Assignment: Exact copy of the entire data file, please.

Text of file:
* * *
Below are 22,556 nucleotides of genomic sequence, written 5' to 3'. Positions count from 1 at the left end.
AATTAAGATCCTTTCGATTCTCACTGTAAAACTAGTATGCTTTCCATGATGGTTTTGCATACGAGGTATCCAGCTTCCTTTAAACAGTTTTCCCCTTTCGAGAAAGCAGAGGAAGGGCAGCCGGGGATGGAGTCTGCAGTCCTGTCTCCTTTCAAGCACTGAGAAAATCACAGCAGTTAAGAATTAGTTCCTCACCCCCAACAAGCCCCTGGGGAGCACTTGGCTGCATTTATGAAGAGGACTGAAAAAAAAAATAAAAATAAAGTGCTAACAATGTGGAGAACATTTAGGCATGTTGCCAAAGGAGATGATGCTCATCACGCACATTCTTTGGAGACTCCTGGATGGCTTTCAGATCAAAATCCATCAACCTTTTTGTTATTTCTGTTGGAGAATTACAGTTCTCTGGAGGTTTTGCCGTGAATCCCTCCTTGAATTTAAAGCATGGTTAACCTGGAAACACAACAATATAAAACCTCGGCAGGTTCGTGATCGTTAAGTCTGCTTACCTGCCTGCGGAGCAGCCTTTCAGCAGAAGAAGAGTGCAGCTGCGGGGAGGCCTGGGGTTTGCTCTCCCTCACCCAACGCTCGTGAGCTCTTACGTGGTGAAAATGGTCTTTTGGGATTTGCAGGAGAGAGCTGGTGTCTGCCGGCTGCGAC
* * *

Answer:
Below are 22,556 nucleotides of genomic sequence, written 5' to 3'. Positions count from 1 at the left end.
AATTAAGATCCTTTCGATTCTCACTGTAAAACTAGTATGCTTTCCATGATGGTTTTGCATACGAGGTATCCAGCTTCCTTTAAACAGTTTTCCCCTTTCGAGAAAGCAGAGGAAGGGCAGCCGGGGATGGAGTCTGCAGTCCTGTCTCCTTTCAAGCACTGAGAAAATCACAGCAGTTAAGAATTAGTTCCTCACCCCCAACAAGCCCCTGGGGAGCACTTGGCTGCATTTATGAAGAGGACTGAAAAAAAAAATAAAAATAAAGTGCTAACAATGTGGAGAACATTTAGGCATGTTGCCAAAGGAGATGATGCTCATCACGCACATTCTTTGGAGACTCCTGGATGGCTTTCAGATCAAAATCCATCAACCTTTTTGTTATTTCTGTTGGAGAATTACAGTTCTCTGGAGGTTTTGCCGTGAATCCCTCCTTGAATTTAAAGCATGGTTAACCTGGAAACACAACAATATAAAACCTCGGCAGGTTCGTGATCGTTAAGTCTGCTTACCTGCCTGCGGAGCAGCCTTTCAGCAGAAGAAGAGTGCAGCTGCGGGGAGGCCTGGGGTTTGCTCTCCCTCACCCAACGCTCGTGAGCTCTTACGTGGTGAAAATGGTCTTTTGGGATTTGCAGGAGAGAGCTGGTGTCTGCCGGCTGCGAC